skip to main content

This content will become publicly available on June 1, 2024

Title: Topology Design and Optimization of Modular Soft Robots Capable of Homogenous and Heterogenous Reconfiguration
Abstract The deformability of soft material robots provides them with the ability to transform between complex shapes and forms. This unique ability facilitates Modular Soft Robots (MSoRos) to assemble and reconfigure into different configurations, e.g., planar and spherical. These topologies display widely different locomotion modes that are desirable to navigate different environments, e.g., crawling or rolling for these cases. This research presents topology design and optimization methodology of MSoRos capable of both homogeneous and heterogeneous reconfiguration in spherical and planar configurations. Homogeneous reconfiguration refers to the scenario when all the modules are identical, while the heterogeneous contains nonidentical modules. The sequential design approach uses a polyhedron (Archimedean or Platonic) as the base solid to define module characteristics. As the design processes involve nonlinear projections, the base polyhedron also dictates the type of reconfiguration—heterogeneous (Archimedean) or homogeneous (Platonic). Thereafter, it applies the polyhedron vertex alignment principle to ensure geometric alignment of the modules during reconfiguration. Planar and spherical distortion metrics are defined to quantify distortions due to reconfiguration. Subsequently, the optimal topology is obtained by minimizing a cost function that is a weighted sum of the two distortion metrics. The result is a set of MSoRos capable of distinct 1D and 2D planar configurations (both heterogeneous and homogeneous) and multiple 3D spherical configurations of varying radii (both heterogeneous and homogeneous). The methodology is validated on a MSoRo system based on the combination of a cuboctahedron (Archimedean solid) and a cube and an octahedron (Platonic solids).  more » « less
Award ID(s):
Author(s) / Creator(s):
; ;
Date Published:
Journal Name:
Journal of Computational and Nonlinear Dynamics
Medium: X
Sponsoring Org:
National Science Foundation
More Like this
  1. Mechanical cloaks are materials engineered to manipulate the elastic response around objects to make them indistinguishable from their homogeneous surroundings. Typically, methods based on material-parameter transformations are used to design optical, thermal, and electric cloaks. However, they are not applicable in designing mechanical cloaks, since continuum-mechanics equations are not form invariant under general coordinate transformations. As a result, existing design methods for mechanical cloaks have so far been limited to a narrow selection of voids with simple shapes. To address this challenge, we present a systematic, data-driven design approach to create mechanical cloaks composed of aperiodic metamaterials using a large precomputed unit cell database. Our method is flexible to allow the design of cloaks with various boundary conditions, multiple loadings, different shapes and numbers of voids, and different homogeneous surroundings. It enables a concurrent optimization of both topology and properties distribution of the cloak. Compared to conventional fixed-shape solutions, this results in an overall better cloaking performance and offers unparalleled versatility. Experimental measurements on additively manufactured structures further confirm the validity of the proposed approach. Our research illustrates the benefits of data-driven approaches in quickly responding to new design scenarios and resolving the computational challenge associated with multiscale designs of functional structures. It could be generalized to accommodate other applications that require heterogeneous property distribution, such as soft robots and implants design.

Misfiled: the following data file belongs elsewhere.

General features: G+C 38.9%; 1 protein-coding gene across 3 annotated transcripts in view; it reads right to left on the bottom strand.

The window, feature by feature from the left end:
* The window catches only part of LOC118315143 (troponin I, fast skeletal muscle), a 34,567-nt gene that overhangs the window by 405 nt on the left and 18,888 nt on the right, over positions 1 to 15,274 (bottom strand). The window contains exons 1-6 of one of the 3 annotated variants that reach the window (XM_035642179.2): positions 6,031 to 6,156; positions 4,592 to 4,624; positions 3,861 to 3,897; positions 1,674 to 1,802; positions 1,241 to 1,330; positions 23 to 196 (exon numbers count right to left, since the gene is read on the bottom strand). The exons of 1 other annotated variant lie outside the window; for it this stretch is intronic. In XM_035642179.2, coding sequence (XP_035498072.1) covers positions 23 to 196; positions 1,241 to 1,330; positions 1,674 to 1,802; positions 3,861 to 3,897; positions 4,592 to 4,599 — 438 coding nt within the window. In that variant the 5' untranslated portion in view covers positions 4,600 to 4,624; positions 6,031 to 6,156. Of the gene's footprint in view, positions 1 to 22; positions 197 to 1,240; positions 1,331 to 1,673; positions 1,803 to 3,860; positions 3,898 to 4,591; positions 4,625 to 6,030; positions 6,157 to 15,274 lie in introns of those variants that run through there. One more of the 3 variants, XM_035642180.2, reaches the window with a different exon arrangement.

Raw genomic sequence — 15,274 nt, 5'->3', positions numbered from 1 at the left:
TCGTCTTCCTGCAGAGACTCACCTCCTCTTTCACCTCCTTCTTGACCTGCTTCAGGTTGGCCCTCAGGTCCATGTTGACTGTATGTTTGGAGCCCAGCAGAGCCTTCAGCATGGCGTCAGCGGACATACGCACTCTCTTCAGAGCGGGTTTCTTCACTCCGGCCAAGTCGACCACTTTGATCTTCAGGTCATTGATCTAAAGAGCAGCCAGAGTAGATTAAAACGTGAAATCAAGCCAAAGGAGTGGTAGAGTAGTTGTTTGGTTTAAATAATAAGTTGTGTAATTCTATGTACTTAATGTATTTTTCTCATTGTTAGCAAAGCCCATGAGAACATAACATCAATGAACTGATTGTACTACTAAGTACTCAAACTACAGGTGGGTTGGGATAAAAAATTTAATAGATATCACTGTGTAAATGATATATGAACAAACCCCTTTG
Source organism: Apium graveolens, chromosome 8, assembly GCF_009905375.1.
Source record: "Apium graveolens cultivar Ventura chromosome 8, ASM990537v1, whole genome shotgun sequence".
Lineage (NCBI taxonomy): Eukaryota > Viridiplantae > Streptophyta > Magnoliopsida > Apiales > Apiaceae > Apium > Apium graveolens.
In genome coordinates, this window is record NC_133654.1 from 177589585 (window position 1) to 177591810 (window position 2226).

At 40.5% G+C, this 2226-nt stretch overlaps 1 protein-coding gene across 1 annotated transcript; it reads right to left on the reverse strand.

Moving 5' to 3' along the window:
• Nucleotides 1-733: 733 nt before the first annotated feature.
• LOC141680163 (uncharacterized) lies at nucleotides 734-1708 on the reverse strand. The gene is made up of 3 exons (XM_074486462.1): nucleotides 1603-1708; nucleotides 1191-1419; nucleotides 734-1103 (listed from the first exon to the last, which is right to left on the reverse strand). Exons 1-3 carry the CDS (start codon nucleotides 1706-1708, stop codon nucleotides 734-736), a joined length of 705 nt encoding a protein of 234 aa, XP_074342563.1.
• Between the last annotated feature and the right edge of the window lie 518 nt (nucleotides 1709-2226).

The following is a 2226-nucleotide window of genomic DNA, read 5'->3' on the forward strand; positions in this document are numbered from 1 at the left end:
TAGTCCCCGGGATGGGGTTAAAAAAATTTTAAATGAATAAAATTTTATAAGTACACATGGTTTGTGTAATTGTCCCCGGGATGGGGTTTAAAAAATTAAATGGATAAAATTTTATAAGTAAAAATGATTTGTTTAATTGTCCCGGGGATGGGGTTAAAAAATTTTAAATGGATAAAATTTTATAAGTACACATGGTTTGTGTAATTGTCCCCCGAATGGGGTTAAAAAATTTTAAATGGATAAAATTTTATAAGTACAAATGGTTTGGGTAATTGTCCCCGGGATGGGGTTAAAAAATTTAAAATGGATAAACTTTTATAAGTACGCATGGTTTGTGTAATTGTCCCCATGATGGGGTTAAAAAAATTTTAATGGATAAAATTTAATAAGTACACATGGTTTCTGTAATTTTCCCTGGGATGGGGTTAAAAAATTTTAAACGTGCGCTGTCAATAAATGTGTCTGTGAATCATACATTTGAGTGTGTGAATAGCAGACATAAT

more » « less
  2. Legged locomotion is a highly promising but under–researched subfield within the field of soft robotics. The compliant limbs of soft-limbed robots offer numerous benefits, including the ability to regulate impacts, tolerate falls, and navigate through tight spaces. These robots have the potential to be used for various applications, such as search and rescue, inspection, surveillance, and more. The state-of-the-art still faces many challenges, including limited degrees of freedom, a lack of diversity in gait trajectories, insufficient limb dexterity, and limited payload capabilities. To address these challenges, we develop a modular soft-limbed robot that can mimic the locomotion of pinnipeds. By using a modular design approach, we aim to create a robot that has improved degrees of freedom, gait trajectory diversity, limb dexterity, and payload capabilities. We derive a complete floating-base kinematic model of the proposed robot and use it to generate and experimentally validate a variety of locomotion gaits. Results show that the proposed robot is capable of replicating these gaits effectively. We compare the locomotion trajectories under different gait parameters against our modeling results to demonstrate the validity of our proposed gait models. 
    more » « less